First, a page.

"Extremely painful hysteroscopy"
About: Frimley Park Hospital / Gynaecology Frimley Park Hospital Gynaecology GU16 7UJ
Posted by ellie2 (as ),
I had a hysteroscopy in February 2014 and have to say it was the most painful experience of my life. I was 65. I had been fitted into a cancelled appointment, for which I was grateful.
I am not an anxious person and I'm not a wimp where pain is concerned. I delivered 2 children on gas and air, but I shouted out in pain and was reduced to tears both during and after this procedure and on occasion felt I was going to faint.
It was commenced without any anaesthetic or analgesia, even though the Nurse Hysteroscopist performing it knew I hadn’t taken any pain relieving analgesics such as ibuprofen because I hadn’t received the information in the post advising me to do so. It soon became clear that my cervix was very tightly closed (evidently because menopause had occurred approx 20 years previously) and I was in excruciating pain.
Anaesthetic gel was applied to the cervix followed by a local anaesthetic. This procedure was far from pleasant and not without pain. (I didn’t know at the time that at least 10 minutes following administration was needed for this to be effective, but this time lapse didn’t occur and the procedure was started again almost immediately). Entry through my cervix was exceedingly painful, way beyond what would have been controlled by ibuprofen, and I felt I was going to faint.
Eventually access to my uterus was achieved and the polyp was in view. Then the saline solution was introduced causing a searing pain through my abdomen and up my side making me shout out and cry. Because of the pain I was experiencing the water pressure used had to be lower than normal which meant that the biopsy sample was very small and there was a chance it wouldn’t be sufficient for the purpose. It wasn’t possible to remove the polyp as planned. During this time of unbelievable pain the two other nurses in the room were attempting to make light hearted conversation with me, presumably to distract me from the pain and to ensure I was still conscious!
At the finish I lay there and cried. I felt that I had been subjected to a barbaric procedure. I was escorted by one of the nurses to another waiting area where I was given tea and biscuits. She told me she was amazed I had managed to tolerate the procedure given the pain I was in.
I sat there until I stopped shaking and felt able to walk back to find my husband who took me home. I retreated under a blanket for the rest of the day in a state of shock having been totally violated by this abusive procedure.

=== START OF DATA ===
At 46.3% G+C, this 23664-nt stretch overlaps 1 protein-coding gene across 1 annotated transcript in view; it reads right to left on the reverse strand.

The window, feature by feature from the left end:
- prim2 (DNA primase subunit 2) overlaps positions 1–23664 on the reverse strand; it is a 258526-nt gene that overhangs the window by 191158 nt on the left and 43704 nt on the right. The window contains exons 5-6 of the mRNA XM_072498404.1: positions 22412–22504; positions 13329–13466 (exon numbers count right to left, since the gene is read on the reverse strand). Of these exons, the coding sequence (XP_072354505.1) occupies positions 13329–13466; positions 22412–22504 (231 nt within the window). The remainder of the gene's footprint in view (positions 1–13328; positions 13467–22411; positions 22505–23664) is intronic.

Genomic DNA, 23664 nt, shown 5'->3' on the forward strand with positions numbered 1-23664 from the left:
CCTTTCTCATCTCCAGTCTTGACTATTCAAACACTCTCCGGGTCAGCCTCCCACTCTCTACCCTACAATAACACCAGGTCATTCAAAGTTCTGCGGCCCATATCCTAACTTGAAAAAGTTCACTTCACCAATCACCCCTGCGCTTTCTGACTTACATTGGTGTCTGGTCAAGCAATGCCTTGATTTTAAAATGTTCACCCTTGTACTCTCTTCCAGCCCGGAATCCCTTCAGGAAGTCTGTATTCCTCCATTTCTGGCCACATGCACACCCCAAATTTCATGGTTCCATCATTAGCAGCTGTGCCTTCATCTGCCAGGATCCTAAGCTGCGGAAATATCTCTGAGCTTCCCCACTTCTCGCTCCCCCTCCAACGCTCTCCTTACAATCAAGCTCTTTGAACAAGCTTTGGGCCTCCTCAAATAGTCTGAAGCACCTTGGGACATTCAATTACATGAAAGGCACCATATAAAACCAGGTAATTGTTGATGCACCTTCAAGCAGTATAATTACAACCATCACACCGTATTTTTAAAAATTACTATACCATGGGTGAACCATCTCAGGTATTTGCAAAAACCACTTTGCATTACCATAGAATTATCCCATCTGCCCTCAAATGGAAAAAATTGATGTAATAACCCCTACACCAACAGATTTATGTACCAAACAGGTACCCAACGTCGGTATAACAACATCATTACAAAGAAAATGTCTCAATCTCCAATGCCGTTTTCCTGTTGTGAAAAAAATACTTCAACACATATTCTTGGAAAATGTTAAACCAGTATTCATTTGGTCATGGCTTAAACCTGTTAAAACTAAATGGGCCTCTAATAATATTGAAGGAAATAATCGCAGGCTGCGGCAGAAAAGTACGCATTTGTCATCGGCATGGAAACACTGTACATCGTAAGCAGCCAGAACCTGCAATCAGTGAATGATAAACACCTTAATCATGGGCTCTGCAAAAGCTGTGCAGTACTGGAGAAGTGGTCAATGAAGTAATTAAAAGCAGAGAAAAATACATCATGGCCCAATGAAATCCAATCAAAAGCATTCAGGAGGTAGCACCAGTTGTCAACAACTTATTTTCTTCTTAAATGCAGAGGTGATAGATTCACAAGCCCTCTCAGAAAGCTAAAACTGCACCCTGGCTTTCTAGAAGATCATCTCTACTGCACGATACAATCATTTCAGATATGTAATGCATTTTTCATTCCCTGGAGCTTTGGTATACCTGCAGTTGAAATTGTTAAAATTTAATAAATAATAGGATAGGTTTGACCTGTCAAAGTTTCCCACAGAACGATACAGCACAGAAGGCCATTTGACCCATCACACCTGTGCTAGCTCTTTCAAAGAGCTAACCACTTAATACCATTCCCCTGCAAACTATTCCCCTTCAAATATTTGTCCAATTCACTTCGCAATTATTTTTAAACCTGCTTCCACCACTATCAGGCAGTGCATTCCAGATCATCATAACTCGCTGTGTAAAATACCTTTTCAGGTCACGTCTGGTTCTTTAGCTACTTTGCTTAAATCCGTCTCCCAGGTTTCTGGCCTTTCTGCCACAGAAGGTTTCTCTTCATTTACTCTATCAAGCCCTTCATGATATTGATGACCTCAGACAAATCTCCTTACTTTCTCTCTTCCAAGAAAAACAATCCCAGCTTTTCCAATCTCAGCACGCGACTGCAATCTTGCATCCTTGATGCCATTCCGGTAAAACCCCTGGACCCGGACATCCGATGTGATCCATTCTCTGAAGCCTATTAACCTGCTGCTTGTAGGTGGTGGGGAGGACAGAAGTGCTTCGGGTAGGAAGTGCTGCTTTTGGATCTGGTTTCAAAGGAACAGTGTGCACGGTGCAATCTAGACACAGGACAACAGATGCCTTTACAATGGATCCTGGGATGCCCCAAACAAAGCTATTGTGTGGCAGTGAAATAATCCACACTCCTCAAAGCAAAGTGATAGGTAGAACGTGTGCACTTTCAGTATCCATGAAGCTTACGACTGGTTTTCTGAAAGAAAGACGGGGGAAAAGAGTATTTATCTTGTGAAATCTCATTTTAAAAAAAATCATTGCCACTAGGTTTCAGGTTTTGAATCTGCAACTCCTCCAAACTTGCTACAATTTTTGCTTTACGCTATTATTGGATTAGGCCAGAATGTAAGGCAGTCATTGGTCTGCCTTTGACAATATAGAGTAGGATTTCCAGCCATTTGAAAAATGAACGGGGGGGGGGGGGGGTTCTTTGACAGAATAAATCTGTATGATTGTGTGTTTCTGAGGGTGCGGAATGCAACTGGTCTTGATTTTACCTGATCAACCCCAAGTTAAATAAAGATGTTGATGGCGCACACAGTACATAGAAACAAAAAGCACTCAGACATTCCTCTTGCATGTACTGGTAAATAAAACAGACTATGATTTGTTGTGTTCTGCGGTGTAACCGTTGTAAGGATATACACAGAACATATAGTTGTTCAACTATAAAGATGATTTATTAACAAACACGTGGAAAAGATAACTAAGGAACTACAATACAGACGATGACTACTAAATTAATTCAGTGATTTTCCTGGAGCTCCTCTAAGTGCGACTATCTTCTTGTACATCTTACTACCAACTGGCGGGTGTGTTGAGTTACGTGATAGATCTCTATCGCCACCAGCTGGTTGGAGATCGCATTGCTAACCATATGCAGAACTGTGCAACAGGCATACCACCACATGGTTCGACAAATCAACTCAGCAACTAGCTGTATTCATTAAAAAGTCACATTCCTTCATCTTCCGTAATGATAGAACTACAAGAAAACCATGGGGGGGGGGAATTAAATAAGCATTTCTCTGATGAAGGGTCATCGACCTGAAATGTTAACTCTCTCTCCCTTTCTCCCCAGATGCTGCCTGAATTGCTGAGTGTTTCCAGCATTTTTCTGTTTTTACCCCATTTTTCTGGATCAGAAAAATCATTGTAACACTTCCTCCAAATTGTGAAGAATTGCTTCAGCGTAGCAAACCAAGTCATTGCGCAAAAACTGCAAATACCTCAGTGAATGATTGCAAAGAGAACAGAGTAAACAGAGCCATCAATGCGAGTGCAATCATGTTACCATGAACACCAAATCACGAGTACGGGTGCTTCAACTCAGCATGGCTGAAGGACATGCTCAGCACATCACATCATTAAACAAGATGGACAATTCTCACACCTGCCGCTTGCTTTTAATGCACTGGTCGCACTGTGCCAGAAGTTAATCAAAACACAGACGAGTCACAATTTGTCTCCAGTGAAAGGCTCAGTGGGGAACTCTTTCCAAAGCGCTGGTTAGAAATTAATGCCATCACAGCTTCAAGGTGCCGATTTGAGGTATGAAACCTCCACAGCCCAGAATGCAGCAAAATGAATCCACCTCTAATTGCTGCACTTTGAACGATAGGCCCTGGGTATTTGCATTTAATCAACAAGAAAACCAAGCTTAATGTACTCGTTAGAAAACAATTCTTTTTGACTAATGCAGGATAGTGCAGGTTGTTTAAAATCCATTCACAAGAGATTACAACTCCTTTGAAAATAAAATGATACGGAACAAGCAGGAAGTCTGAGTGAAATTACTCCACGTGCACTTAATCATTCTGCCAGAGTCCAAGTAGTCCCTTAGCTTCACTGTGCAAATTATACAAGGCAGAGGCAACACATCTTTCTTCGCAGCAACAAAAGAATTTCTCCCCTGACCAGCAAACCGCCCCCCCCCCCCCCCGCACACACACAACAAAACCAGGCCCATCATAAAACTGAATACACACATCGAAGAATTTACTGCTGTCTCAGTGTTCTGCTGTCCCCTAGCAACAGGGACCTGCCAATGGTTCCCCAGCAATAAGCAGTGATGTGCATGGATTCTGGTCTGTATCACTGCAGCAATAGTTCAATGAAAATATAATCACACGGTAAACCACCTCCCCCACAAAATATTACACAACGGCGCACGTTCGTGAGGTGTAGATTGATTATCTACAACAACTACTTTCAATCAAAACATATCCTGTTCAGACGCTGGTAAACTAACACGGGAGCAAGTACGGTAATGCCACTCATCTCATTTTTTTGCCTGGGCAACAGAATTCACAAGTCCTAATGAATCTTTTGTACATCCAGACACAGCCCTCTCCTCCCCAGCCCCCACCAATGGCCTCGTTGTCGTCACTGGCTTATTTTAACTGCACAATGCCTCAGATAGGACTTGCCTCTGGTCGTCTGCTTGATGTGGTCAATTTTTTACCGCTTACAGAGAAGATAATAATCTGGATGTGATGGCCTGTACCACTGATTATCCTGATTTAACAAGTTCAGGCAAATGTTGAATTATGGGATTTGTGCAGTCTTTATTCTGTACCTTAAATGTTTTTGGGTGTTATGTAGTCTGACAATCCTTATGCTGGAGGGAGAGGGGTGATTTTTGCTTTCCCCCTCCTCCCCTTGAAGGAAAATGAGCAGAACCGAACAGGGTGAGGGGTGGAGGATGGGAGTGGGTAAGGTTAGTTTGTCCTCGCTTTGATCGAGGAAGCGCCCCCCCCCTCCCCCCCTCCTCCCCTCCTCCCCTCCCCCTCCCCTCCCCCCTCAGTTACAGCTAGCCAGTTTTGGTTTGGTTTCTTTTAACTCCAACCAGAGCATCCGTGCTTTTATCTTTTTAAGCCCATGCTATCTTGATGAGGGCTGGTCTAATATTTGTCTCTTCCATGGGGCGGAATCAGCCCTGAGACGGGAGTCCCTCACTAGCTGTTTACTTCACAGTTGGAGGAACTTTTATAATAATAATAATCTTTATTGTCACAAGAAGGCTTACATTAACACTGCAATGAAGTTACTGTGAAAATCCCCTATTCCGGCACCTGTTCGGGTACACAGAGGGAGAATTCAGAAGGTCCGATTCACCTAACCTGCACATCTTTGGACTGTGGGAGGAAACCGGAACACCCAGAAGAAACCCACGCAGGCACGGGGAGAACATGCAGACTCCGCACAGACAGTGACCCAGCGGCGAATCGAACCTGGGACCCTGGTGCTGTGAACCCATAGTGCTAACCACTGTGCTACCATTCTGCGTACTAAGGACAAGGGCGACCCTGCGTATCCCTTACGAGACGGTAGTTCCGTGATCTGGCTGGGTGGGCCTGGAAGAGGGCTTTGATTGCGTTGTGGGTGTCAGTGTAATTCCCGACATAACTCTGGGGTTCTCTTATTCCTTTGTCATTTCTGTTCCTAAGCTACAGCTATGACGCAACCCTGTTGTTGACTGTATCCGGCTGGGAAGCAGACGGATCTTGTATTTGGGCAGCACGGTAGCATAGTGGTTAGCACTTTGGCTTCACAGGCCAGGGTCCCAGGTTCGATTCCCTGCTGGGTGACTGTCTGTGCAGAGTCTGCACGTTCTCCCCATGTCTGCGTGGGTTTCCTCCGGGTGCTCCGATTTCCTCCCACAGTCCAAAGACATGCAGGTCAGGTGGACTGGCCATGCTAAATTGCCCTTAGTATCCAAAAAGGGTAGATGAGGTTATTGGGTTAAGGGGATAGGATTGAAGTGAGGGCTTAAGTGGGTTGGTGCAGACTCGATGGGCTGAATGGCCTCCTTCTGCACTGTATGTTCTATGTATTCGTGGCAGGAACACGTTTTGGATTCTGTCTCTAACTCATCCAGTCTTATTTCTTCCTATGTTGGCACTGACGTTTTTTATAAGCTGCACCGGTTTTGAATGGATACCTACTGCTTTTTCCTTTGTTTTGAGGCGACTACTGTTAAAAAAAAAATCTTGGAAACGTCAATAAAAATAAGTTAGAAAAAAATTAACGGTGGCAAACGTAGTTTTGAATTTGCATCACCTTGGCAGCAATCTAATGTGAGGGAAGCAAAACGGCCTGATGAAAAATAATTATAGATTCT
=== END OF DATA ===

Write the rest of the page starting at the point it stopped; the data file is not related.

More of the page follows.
I had been told that I might feel some discomfort during the entry through the cervix. I can't remember what else was said but I was aware that I could have stopped the procedure at any time. However, I was so keen to find out if I had cancer, I couldn't bear the thought of waiting for more time to elapse, especially as I had no idea how long this would be or what other torturous procedures might occur.
The hospital was Frimley Park Hospital in Frimley, Surrey. Their information, which I didn’t receive beforehand states "The procedure takes about five to ten minutes to complete..." Mine was much longer. Also "Before attending for the procedure it is advisable to have eaten breakfast/lunch." Luckily I hadn't as I'm sure I would have been sick. Also "taking Paracetamol or 400mg of Ibuprofen one hour before the procedure will help to alleviate any cramping pains that can be experienced during and after the procedure. You do not require any anaesthetic for the procedure, but you should bring someone with you who can drive you home." I didn’t experience cramping pains. I experienced the worst pain of my life!
I felt quite sorry for the person carrying out the procedure because she knew the pain I was in but also how desperate I was to find out what was wrong with me. I even thanked her at the end for persevering!
When I returned to my GP in 2015 to ask him if it was OK for the polyp to still be there (answer no!), he was surprised when I refused to undergo another hysteroscopy without general anaesthetic. He was also surprised to hear that I had experienced pain as he hadn’t heard of it before. I pointed out to him that he was only hearing it from me because I had to return to him to talk about the continuing problem. If the full extent of pain experienced by women was known, I am sure the people undertaking this procedure would be surprised and appalled.
I am disgusted that women aren’t fully informed that they might experience severe pain. I am also dismayed that they aren’t offered choices regarding pain control before or during the procedure. Until that day arrives, I'm telling all my women friends never to have this procedure without a general anaesthetic.